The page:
The Spanish tourist industry has reacted with dismay to the government’s decree that face masks must be worn in all outdoor spaces, including beaches and swimming pools, even when it is possible to maintain social distancing.
“We’re going through hell with thousands of jobs and businesses threatened and now they want to turn the beaches into open-air field hospitals,” José Luis Zoreda, vice-president of Exceltur, the umbrella organisation that represents Spain’s tourism industry, told El País newspaper.
Industry representatives complain that they were not consulted over the decision, which was announced in an official state bulletin on Tuesday.
“We’ve already given up on Easter as a lost cause,” said Zoreda. “Now we have to put our hopes on summer.”
He said the “improvised measures” did not inspire confidence on the part of the foreign visitors whom the struggling industry is desperate to bring back. Tourism accounts for about 12% of Spain’s GDP.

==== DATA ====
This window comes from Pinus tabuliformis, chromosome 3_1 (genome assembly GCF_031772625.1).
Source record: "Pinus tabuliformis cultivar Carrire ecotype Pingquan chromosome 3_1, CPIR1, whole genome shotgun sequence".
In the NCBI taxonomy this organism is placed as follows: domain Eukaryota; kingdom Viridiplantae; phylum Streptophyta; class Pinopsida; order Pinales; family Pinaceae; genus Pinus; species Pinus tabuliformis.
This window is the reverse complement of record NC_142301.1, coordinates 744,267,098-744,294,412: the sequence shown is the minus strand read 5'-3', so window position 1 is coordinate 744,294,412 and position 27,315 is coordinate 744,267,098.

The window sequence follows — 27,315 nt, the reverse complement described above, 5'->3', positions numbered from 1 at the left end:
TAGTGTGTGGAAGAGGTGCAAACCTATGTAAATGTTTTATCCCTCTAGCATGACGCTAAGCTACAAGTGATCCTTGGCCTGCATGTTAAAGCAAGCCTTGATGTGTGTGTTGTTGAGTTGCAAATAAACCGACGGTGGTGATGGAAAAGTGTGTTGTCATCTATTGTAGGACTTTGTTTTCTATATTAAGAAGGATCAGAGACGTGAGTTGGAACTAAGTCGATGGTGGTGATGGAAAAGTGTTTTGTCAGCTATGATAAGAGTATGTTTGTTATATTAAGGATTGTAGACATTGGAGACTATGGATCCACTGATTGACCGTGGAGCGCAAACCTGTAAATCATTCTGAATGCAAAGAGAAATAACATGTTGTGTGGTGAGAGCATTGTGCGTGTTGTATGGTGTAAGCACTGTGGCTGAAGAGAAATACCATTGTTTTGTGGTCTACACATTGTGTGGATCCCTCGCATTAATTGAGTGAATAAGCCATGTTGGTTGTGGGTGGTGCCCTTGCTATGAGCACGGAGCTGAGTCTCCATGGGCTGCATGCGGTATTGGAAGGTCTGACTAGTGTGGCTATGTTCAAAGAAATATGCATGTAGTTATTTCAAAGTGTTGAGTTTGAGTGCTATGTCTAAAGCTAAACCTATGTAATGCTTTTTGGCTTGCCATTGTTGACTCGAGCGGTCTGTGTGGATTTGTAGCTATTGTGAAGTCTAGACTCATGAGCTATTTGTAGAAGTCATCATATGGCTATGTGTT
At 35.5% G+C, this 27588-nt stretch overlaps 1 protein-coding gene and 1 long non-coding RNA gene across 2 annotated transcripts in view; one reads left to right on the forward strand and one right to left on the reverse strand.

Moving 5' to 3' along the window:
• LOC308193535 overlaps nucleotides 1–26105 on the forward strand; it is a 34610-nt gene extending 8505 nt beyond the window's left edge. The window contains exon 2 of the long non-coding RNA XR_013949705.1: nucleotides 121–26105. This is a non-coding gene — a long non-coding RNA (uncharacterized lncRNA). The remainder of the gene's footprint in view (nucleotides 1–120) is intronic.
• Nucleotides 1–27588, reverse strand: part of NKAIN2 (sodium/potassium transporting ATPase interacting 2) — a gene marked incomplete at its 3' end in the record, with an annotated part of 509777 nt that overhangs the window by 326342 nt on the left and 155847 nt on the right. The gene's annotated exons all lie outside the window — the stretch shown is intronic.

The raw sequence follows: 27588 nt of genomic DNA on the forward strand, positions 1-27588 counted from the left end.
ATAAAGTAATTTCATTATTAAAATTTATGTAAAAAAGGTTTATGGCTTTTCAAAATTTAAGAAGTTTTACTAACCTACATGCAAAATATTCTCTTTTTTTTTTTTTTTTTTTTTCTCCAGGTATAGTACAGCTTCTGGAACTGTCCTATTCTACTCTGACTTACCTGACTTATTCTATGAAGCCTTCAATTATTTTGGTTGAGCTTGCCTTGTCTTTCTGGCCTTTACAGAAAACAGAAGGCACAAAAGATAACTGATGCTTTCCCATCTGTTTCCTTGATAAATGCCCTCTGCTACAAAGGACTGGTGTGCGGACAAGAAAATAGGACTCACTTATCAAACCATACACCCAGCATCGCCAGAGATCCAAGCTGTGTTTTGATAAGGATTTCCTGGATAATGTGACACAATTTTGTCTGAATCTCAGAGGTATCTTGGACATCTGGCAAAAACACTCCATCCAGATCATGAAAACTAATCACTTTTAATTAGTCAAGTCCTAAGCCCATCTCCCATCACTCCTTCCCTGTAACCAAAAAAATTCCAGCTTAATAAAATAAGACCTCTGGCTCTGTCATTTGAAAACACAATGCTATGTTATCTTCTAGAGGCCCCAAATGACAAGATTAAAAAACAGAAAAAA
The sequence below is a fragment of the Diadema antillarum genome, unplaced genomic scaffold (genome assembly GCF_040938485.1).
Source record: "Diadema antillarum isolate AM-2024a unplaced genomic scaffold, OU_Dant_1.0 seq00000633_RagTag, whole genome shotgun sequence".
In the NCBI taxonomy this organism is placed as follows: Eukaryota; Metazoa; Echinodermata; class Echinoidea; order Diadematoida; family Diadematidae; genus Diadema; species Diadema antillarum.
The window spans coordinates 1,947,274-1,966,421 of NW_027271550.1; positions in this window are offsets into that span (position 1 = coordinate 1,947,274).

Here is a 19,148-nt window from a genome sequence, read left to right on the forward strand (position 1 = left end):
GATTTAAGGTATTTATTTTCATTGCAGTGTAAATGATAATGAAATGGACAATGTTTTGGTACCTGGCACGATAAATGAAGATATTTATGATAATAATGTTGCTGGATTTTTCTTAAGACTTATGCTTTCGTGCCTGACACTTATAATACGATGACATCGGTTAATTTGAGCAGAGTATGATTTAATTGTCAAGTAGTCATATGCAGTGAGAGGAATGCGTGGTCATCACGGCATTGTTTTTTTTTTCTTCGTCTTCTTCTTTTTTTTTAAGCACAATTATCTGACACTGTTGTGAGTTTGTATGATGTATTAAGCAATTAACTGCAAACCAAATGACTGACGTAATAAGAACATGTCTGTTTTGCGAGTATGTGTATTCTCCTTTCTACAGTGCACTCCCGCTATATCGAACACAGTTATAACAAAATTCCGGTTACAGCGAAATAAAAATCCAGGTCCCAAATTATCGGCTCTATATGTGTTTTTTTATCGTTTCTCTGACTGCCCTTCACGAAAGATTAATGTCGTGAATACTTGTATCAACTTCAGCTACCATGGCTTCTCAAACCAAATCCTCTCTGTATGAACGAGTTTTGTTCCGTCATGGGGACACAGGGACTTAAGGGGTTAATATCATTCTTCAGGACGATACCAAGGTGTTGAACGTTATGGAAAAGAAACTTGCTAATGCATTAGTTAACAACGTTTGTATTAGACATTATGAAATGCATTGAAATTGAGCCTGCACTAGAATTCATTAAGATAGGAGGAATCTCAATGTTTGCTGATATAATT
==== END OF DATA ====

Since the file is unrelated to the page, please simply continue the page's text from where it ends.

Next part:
Masks have been obligatory indoors and out in Catalonia since last July and in Valencia since early this year, despite claims by scientists that there is a very low risk of contagion in the open air.
Earlier this month Fernando Simón, head of Spain’s coordination centre for health emergencies and alerts, said: “I don’t believe that masks are the key to reducing transmission. It’s not necessary for everyone to wear one. What’s important is that people who are infected wear one, although we don’t know who is infected and who isn’t.” Simón added that they should be obligatory in enclosed spaces.
The government has reacted to criticism, saying the decree is open to interpretation and that details of its implementation would be hammered out between central government and Spain’s 17 autonomous regions.
In Catalonia, where masks have been compulsory for the past eight months, exceptions are made for outdoor sporting activities, eating, drinking and smoking.
Officially, eating and drinking in the street is prohibited, but the measure is rarely enforced.
Meanwhile, there are growing fears of a fourth wave as four regions, including Madrid, reported an infection rate of 250 per 100,000 of population over the past 14 days.
Tuesday’s decree will remain in force until the government is convinced that the pandemic has ended, suggesting that mask wearing will be a fact of life in Spain for some time to come.